Each month, the team from electionforecast.co.uk compare new constituency polls as they are released to their estimates of what polls would show in those constituencies. This allows for an assessment of the accuracy of their modeling approach. More information about the overall model can be found here. The results presented in this post use the constituency polls released by Lord Ashcroft on 17th March 2015.
For the past few months, we have been comparing Lord Ashcroft’s constituency polls as they are released to our estimates of what such polls would show from the previous day. These comparisons offer a test of our model’s ability to accurately predict what polls would show in constituencies where there has not yet been a poll.
March has seen two separate sets of constituency polls. We wrote about the first set here. In the polls released on March 17th, Lord Ashcroft revisited some of the highly marginal seats that he has polled previously. Our model makes use of these older polls to inform the predictions of what polls would show if they were held in those constituencies today. Accordingly, so long as there have not been large changes in voting intention in these constituencies that are not apparent in the rest of the country, our model should be well placed to accurately recover the current situation in these battlegrounds.
In the graphs below, we plot our estimates from 16th March for these constituencies on the x-axis and the Ashcroft estimates on the y-axis. Note that, as for previous months, our model uses the data before the application of the “spiral of silence” adjustment which reallocates survey respondents failing to give a preference to the parties they voted for at the last election.
Both the polls and our estimates include uncertainty; in the figures below we break these results out by constituency and plot ellipses capturing the joint margin of error around each point. Whenever these ellipses cross the dashed 45-degree line, we can say that our predicted vote share range for a given party, in a given constituency, coincides with the range implied by Lord Ashcroft’s polls.
[fusion_tabs layout=”vertical” backgroundcolor=”” inactivecolor=””]
[fusion_tab title=”City of Chester”]
[fusion_tab title=”Croydon Central”]
[fusion_tab title=”Halesowen and Rowley Regis”]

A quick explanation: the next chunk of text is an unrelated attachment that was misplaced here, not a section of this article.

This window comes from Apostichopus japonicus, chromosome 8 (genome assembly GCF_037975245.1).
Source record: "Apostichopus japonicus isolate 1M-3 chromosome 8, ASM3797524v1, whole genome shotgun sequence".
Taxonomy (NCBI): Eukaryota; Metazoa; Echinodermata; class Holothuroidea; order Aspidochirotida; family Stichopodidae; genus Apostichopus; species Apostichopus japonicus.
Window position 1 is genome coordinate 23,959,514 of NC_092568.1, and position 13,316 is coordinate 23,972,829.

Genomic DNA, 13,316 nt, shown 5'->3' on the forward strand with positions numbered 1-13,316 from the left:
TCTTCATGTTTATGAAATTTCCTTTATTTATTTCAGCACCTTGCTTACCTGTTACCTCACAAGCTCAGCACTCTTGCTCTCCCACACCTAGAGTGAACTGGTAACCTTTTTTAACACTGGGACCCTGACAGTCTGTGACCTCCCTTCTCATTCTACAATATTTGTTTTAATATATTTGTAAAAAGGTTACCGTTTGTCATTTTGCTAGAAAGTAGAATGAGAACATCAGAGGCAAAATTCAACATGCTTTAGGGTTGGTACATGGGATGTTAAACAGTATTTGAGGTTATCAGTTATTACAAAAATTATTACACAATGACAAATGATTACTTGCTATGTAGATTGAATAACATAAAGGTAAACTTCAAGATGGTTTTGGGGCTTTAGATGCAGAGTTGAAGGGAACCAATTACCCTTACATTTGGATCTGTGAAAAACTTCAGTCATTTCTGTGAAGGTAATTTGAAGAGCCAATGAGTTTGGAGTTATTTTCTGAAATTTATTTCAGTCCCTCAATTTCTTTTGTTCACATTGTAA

[fusion_tab title=”South Swindon”]
[fusion_tab title=”Southampton, Itchen”]
[fusion_tab title=”Wirral West”]
We accurately recover the current state of play in most of the constituencies, and predict the “winning” party in 6 of 8 cases. The biggest errors come from our model putting UKIP higher, and Labour lower, than the vote shares implied by the Ashcroft polls. These errors are interesting because, as the keen-eyed (yet reclusive) “Unicorn” has noticed, our predictions up to now have tended to give Labour a larger share of the vote than the share measured in Ashcroft’s recent polls. In these constituencies at least, that pattern has reversed.
To measure the magnitude of our prediction errors systematically, we compute a Euclidean distance between our estimates and Ashcroft’s polls. Averaging across all constituencies, the mean distance between our estimates and Ashcroft’s polls is 7 percentage points. Given the size of the polls and the uncertainty we were calculating for our estimates, we would have expected it to be 4.3 percentage points. This suggests that in these constituencies we are a bit more overconfident in our estimates than in past months. The actual mean distance is comparable to past comparisons we have done on English constituencies, but with previous constituency polls in all the polled constituencies, the model was expecting much smaller errors.
We can also compare the performance of our model to a simpler forecasting model such as uniform national swing. As we have mentioned before, there is no single correct method for calculating uniform swing, and we use three versions that give UNS a good chance to perform as well as our own model. First, we calculate the England-only swing from our poll estimates for all of England, calculate the average swing implied by those, and then apply that average swing to each constituency’s 2010 results. If we do this, the mean Euclidean distance is 7.2 percentage points: a little larger than the 7 percentage points we calculated for our estimates.
However, we can be kinder to the UNS model by calculating the average swing from our poll estimates using only the constituencies that Ashcroft polled this round. We then apply that average swing to each constituency’s 2010 results. In this instance, the constituency-specific swing performs worse than the England-wide swing, with a mean Euclidean distance of 7.7 percentage points.
Finally, and in contrast to previous months, if we calculate the average swing across the Ashcroft constituency polling itself, and use that to apply a uniform swing, our model underperforms relative to UNS: the error for the Ashcroft-only swing is 5.8 percentage points. This final calculation is a stern test for any forecasting model, as it requires knowing exactly the average swing of the constituencies of interest. As we had UKIP systematically low, and Labour high, in this round of predictions it is unsurprising that the Ashcroft-specific UNS model outperforms our own.
Overall, these results are largely in line with the previous evaluations of our model. We are correctly predicting the winning party in most constituencies; though we remain a little overconfident in our estimates. With just 44 days until the election, we will continue to include new polling information as it is released.
Jack Blumenau is a PhD candidate in Government at the London School of Economics.
Chris Hanretty is a Reader in Politics at the University of East Anglia.
Benjamin Lauderdale is an Associate Professor in Methodology at the London School of Economics.
Nick Vivyan is a Lecturer in Quantitative Social Research at the Durham University.